The region has become a hotspot for semiconductor industry and according to a recent report by DeloitteAI will experience explosive growth, AI semiconductor scene has seen a race not just at the application level, but also at the semiconductor chip level. China has become a source of income for top global semiconductor companies, many of which generate over half of their revenue from China.The Chinese government has launched “Made in China 2025,” a state-led industrial policy that seeks to make China dominant in global high-tech manufacturing. The plan highlighted 10 priority sectors, which include new-generation information technology; advanced numerical control machine tools and robotics. As part of the plan, the Chinese government seeks to grow its domestic semiconductor industry output to $305 billion by 2030, satisfying 80 percent of domestic demand, prior to this plan, Chinese producers met 29 percent of domestic demand, now the number has reached to 49 percent. China is also helping its Asian neighbors to take a step in the world of AI, for instance the establishment of Artificial Intelligence Centre of Excellence in Pakistan. Pakistan and Afghanistan have a very fascinating and complex geo-tectonic setting in terms of plate tectonics conceptscomposed of a collage of continental blocks that came together over the past 15 million years and have all major mineral deposits including rare earths but as a matter of fact, most of areas of Pakistan and Afghanistan are unexplored to the exact and accurate potentialof these countries is unknown to date.India also has reasonably large resources which accounts for almost 6% of the world’s rare-earth reserves. Google announced in early 2018 that Taiwan would be its biggest Asian R&D hub, along with Google, other leading American companies Microsoft, Amazon, IBM, Uber, and Qualcomm have either established AI R&D centers in Taiwan or have future plans to consider this place for expansion. Japan is the monopolist in production of fluorinated polyimides, photoresists and hydrogen fluoride, it is difficult for consumers to entirely avoid Japan.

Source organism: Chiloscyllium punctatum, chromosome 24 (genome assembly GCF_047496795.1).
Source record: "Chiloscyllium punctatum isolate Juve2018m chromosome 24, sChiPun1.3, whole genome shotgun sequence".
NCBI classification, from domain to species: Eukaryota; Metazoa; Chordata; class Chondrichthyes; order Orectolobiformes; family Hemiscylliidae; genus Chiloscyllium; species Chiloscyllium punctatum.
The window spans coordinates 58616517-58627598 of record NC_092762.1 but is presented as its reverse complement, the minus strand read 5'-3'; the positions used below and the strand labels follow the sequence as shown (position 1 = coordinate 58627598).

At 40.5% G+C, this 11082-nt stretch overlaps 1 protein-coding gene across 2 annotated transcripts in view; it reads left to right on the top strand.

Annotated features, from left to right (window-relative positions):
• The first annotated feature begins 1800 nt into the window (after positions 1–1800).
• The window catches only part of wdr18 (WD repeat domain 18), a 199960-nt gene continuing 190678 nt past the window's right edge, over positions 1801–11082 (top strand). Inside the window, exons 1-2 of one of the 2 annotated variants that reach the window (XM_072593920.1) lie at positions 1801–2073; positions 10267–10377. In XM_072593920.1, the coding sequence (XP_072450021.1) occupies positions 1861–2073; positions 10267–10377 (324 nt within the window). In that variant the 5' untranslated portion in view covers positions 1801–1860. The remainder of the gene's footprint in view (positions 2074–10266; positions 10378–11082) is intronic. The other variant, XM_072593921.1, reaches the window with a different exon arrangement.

Rare-earths-the key to high-tech-are not rare in contrast these are present in abundance what makes them rare is the processing facility and currently China is enjoying this global dominance of rare-earth mineral processing, it will take years for American companies to win this race. In US, only three companies have processing plants which are under construction or still stuck at early stages, one is set to open this year at Mountain Pass mine, California, the other won’t be operational until 2022. So, Asian nations will continue to dominate global production of rare-earths for years and hence provide a key to the marvelous world of AI and other technological innovations. The race for technological dominance has changed the battlefield among nation-states, now it relies more on bytes and bits and replaced ‘arms race’ with ‘AI race’. The real danger comes not from AI advancement but the desire to win this race in order to dominate, this perception of race will prompt every nation to rush to deploy AI systems irrespective of their reliability or safety. The real threat will not come from robots but from maniac humans in charge.